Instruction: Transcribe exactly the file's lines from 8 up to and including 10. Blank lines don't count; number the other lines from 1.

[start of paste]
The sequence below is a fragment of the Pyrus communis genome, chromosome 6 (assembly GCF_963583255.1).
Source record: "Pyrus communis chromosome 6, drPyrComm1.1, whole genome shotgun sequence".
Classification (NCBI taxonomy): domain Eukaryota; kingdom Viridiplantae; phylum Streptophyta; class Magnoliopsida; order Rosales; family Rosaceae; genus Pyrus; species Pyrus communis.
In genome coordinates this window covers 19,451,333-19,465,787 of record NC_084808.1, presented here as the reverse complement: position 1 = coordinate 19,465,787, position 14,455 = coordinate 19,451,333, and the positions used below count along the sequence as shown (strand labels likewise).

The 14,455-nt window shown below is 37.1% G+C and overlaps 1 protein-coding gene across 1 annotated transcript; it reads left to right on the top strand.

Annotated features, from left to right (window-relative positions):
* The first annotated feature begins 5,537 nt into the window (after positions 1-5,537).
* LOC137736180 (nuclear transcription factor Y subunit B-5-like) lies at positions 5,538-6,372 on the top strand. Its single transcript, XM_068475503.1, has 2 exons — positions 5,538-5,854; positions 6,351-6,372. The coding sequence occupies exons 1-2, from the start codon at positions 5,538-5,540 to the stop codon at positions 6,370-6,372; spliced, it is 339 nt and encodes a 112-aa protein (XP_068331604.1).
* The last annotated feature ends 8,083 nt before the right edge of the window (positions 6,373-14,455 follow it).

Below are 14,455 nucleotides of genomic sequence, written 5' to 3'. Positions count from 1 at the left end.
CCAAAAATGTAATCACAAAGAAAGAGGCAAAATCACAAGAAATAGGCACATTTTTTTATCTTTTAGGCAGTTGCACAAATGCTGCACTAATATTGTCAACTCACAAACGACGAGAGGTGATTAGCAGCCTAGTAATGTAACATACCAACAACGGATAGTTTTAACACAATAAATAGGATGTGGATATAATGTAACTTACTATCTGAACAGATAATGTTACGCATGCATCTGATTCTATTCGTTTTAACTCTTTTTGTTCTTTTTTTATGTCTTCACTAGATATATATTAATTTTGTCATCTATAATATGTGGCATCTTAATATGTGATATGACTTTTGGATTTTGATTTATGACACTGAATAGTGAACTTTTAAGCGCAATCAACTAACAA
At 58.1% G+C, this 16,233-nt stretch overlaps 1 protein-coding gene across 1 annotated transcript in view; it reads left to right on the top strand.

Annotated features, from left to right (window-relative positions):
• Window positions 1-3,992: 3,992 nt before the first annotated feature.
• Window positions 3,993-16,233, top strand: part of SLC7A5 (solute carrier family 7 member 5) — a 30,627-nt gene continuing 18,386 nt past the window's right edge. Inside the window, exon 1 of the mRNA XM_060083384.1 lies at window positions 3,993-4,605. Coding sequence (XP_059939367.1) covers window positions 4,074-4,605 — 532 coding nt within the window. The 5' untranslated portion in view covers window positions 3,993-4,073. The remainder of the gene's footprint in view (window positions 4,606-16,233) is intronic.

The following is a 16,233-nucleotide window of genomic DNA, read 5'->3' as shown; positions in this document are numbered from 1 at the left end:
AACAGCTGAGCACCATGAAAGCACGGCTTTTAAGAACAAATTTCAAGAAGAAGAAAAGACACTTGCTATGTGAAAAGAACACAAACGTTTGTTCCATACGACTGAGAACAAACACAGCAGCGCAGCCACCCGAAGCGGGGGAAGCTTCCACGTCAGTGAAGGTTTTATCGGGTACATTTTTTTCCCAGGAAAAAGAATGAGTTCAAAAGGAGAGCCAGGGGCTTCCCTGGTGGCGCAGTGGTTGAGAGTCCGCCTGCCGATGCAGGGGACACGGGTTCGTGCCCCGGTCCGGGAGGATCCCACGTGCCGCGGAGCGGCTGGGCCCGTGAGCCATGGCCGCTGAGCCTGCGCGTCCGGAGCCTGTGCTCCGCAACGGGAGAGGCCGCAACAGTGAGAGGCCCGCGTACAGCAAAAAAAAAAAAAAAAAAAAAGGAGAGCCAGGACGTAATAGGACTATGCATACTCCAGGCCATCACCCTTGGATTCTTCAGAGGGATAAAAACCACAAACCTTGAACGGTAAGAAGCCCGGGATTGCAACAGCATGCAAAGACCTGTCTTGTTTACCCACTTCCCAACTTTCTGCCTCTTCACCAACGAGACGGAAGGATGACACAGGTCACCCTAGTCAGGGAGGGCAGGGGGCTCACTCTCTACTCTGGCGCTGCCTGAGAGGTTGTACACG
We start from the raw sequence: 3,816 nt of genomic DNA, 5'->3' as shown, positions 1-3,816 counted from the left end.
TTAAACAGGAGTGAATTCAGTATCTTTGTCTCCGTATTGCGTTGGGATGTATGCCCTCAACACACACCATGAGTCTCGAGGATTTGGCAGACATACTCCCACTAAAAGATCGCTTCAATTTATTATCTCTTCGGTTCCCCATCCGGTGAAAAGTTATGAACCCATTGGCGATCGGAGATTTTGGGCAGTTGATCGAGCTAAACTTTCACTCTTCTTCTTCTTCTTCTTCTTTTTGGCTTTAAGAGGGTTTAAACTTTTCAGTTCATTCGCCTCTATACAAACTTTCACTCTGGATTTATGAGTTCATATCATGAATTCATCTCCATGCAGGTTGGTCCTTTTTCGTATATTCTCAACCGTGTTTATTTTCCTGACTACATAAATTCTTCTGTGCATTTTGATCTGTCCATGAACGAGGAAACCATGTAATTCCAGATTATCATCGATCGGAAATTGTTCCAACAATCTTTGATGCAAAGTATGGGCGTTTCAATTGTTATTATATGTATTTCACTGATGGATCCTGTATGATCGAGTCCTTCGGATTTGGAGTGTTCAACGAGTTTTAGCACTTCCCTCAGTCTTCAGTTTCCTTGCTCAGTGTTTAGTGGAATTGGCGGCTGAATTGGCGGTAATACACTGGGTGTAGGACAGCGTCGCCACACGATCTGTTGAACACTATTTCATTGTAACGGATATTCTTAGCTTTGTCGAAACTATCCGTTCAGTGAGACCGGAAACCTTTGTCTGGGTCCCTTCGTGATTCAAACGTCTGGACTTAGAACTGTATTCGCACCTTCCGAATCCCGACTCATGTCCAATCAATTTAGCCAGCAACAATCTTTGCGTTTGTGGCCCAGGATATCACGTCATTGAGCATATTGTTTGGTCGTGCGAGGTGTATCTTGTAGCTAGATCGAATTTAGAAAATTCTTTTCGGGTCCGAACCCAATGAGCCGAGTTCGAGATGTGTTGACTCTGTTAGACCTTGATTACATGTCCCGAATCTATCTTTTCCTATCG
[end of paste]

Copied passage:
* LOC137736180 (nuclear transcription factor Y subunit B-5-like) lies at positions 5,538-6,372 on the top strand. Its single transcript, XM_068475503.1, has 2 exons — positions 5,538-5,854; positions 6,351-6,372. The coding sequence occupies exons 1-2, from the start codon at positions 5,538-5,540 to the stop codon at positions 6,370-6,372; spliced, it is 339 nt and encodes a 112-aa protein (XP_068331604.1).
* The last annotated feature ends 8,083 nt before the right edge of the window (positions 6,373-14,455 follow it).

Below are 14,455 nucleotides of genomic sequence, written 5' to 3'. Positions count from 1 at the left end.